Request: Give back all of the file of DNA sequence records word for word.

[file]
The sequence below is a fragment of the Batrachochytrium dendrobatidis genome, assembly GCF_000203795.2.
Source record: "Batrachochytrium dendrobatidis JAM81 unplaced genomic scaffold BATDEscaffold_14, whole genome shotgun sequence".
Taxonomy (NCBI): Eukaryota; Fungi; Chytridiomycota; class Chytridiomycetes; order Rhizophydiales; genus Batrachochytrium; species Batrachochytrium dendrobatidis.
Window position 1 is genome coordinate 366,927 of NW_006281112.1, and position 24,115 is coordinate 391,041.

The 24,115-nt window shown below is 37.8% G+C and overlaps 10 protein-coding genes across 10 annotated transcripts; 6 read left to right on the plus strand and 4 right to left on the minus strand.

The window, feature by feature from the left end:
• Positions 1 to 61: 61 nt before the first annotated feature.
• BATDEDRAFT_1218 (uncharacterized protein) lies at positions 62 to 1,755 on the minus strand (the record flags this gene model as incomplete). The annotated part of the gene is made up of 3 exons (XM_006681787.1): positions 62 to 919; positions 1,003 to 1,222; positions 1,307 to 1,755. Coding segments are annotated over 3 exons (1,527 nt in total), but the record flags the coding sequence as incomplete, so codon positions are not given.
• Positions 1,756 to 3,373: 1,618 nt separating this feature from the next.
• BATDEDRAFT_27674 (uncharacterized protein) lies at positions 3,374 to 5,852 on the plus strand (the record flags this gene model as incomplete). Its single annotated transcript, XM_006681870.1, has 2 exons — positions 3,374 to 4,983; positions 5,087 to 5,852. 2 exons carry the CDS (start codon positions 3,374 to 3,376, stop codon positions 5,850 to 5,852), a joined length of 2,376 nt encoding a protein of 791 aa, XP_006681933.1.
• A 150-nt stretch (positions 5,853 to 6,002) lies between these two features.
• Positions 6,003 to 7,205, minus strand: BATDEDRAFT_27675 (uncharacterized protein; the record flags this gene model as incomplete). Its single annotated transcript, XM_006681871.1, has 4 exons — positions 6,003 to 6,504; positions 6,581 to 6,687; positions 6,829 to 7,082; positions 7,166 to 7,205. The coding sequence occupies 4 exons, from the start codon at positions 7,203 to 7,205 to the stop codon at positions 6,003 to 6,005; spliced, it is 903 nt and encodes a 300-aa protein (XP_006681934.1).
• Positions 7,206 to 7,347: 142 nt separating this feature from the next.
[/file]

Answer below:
The sequence below is a fragment of the Batrachochytrium dendrobatidis genome, assembly GCF_000203795.2.
Source record: "Batrachochytrium dendrobatidis JAM81 unplaced genomic scaffold BATDEscaffold_14, whole genome shotgun sequence".
Taxonomy (NCBI): Eukaryota; Fungi; Chytridiomycota; class Chytridiomycetes; order Rhizophydiales; genus Batrachochytrium; species Batrachochytrium dendrobatidis.
Window position 1 is genome coordinate 366,927 of NW_006281112.1, and position 24,115 is coordinate 391,041.

The 24,115-nt window shown below is 37.8% G+C and overlaps 10 protein-coding genes across 10 annotated transcripts; 6 read left to right on the plus strand and 4 right to left on the minus strand.

The window, feature by feature from the left end:
• Positions 1 to 61: 61 nt before the first annotated feature.
• BATDEDRAFT_1218 (uncharacterized protein) lies at positions 62 to 1,755 on the minus strand (the record flags this gene model as incomplete). The annotated part of the gene is made up of 3 exons (XM_006681787.1): positions 62 to 919; positions 1,003 to 1,222; positions 1,307 to 1,755. Coding segments are annotated over 3 exons (1,527 nt in total), but the record flags the coding sequence as incomplete, so codon positions are not given.
• Positions 1,756 to 3,373: 1,618 nt separating this feature from the next.
• BATDEDRAFT_27674 (uncharacterized protein) lies at positions 3,374 to 5,852 on the plus strand (the record flags this gene model as incomplete). Its single annotated transcript, XM_006681870.1, has 2 exons — positions 3,374 to 4,983; positions 5,087 to 5,852. 2 exons carry the CDS (start codon positions 3,374 to 3,376, stop codon positions 5,850 to 5,852), a joined length of 2,376 nt encoding a protein of 791 aa, XP_006681933.1.
• A 150-nt stretch (positions 5,853 to 6,002) lies between these two features.
• Positions 6,003 to 7,205, minus strand: BATDEDRAFT_27675 (uncharacterized protein; the record flags this gene model as incomplete). Its single annotated transcript, XM_006681871.1, has 4 exons — positions 6,003 to 6,504; positions 6,581 to 6,687; positions 6,829 to 7,082; positions 7,166 to 7,205. The coding sequence occupies 4 exons, from the start codon at positions 7,203 to 7,205 to the stop codon at positions 6,003 to 6,005; spliced, it is 903 nt and encodes a 300-aa protein (XP_006681934.1).
• Positions 7,206 to 7,347: 142 nt separating this feature from the next.